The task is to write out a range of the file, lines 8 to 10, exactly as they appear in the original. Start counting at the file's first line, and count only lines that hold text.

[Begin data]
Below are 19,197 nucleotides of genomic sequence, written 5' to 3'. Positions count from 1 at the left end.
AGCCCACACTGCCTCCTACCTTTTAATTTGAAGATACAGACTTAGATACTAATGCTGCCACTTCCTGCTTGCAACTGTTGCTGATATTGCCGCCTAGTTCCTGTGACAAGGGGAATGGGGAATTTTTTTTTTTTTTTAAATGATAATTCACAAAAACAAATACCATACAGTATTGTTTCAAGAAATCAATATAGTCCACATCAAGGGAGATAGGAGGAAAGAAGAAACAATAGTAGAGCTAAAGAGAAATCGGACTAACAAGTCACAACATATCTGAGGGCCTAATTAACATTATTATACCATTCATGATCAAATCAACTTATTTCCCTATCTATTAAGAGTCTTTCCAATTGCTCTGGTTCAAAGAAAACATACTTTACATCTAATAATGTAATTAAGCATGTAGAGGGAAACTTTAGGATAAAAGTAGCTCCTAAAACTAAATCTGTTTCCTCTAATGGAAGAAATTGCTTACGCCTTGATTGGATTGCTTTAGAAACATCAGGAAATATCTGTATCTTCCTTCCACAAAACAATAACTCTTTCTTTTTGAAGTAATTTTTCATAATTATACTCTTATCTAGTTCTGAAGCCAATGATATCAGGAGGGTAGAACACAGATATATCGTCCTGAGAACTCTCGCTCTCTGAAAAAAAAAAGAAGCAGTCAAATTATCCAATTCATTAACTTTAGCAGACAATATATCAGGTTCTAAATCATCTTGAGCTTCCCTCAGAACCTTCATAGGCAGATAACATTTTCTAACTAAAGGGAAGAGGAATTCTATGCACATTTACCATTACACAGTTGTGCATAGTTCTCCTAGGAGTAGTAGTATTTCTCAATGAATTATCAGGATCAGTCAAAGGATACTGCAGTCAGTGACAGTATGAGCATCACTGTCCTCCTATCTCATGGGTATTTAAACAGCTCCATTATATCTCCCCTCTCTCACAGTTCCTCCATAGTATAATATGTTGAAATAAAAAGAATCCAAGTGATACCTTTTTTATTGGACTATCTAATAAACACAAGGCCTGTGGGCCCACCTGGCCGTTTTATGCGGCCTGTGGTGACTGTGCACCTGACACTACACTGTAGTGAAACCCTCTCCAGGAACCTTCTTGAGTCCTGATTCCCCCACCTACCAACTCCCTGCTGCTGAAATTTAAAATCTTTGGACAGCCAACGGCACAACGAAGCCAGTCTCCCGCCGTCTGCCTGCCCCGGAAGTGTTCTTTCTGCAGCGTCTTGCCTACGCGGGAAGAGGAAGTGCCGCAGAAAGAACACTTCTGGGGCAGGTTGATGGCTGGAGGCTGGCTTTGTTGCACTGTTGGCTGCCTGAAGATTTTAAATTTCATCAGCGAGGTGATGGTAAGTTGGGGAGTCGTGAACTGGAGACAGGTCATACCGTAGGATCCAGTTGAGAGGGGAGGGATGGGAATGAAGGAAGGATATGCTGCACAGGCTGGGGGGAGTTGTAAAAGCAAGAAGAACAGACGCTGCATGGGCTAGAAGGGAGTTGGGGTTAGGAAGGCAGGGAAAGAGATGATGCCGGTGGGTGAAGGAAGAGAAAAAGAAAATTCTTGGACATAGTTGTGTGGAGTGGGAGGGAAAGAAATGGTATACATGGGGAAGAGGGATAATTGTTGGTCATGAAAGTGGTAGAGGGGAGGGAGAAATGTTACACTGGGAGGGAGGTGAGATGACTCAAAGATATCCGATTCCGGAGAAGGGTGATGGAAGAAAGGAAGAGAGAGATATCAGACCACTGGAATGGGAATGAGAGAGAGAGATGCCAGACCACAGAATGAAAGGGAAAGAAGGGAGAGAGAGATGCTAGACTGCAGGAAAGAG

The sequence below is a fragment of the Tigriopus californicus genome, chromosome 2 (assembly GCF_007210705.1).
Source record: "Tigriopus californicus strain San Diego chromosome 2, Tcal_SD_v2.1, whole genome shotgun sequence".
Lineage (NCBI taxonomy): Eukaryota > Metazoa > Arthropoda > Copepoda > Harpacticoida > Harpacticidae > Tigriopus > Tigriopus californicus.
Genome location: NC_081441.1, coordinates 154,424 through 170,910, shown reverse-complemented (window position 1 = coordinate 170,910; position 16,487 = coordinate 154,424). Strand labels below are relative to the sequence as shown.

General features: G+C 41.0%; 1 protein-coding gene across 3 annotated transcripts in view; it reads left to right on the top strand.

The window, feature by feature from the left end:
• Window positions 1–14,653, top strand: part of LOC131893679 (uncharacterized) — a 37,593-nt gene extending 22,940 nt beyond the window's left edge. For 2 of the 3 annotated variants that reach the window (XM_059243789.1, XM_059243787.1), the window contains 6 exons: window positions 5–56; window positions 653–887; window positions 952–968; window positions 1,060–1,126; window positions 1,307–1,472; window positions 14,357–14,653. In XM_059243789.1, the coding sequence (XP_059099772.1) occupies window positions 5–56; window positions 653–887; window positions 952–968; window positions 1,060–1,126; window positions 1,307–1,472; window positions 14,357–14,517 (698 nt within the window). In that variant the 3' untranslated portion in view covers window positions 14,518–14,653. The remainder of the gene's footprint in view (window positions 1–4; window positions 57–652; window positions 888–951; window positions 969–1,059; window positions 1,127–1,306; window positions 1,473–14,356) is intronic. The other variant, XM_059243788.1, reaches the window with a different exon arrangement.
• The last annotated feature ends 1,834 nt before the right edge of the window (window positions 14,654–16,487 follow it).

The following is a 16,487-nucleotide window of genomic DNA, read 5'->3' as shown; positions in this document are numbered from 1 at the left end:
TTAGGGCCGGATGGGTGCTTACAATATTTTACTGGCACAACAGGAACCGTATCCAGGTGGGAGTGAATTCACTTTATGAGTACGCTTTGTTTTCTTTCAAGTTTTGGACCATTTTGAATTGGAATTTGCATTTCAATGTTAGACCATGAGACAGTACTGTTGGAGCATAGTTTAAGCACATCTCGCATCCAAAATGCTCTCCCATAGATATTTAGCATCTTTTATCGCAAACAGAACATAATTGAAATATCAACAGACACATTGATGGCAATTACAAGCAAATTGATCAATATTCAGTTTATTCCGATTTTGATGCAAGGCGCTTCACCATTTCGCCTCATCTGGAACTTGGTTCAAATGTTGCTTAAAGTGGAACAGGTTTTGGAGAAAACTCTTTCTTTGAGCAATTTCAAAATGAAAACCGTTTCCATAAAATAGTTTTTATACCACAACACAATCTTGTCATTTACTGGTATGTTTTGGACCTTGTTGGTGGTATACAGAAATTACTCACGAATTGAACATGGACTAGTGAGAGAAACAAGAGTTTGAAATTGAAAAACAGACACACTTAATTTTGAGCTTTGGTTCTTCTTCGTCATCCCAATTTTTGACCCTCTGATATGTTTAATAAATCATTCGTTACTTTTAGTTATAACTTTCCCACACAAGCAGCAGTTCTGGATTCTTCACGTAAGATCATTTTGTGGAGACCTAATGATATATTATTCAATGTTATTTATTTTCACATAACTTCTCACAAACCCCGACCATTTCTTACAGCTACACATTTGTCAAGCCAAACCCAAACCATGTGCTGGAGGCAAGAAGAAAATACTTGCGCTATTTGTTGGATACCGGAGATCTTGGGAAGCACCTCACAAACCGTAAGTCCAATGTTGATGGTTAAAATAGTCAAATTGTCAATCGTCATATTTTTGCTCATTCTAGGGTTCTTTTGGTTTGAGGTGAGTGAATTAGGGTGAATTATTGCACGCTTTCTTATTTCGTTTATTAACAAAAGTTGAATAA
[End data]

The window, feature by feature from the left end:
• Window positions 1–14,653, top strand: part of LOC131893679 (uncharacterized) — a 37,593-nt gene extending 22,940 nt beyond the window's left edge. For 2 of the 3 annotated variants that reach the window (XM_059243789.1, XM_059243787.1), the window contains 6 exons: window positions 5–56; window positions 653–887; window positions 952–968; window positions 1,060–1,126; window positions 1,307–1,472; window positions 14,357–14,653. In XM_059243789.1, the coding sequence (XP_059099772.1) occupies window positions 5–56; window positions 653–887; window positions 952–968; window positions 1,060–1,126; window positions 1,307–1,472; window positions 14,357–14,517 (698 nt within the window). In that variant the 3' untranslated portion in view covers window positions 14,518–14,653. The remainder of the gene's footprint in view (window positions 1–4; window positions 57–652; window positions 888–951; window positions 969–1,059; window positions 1,127–1,306; window positions 1,473–14,356) is intronic. The other variant, XM_059243788.1, reaches the window with a different exon arrangement.
• The last annotated feature ends 1,834 nt before the right edge of the window (window positions 14,654–16,487 follow it).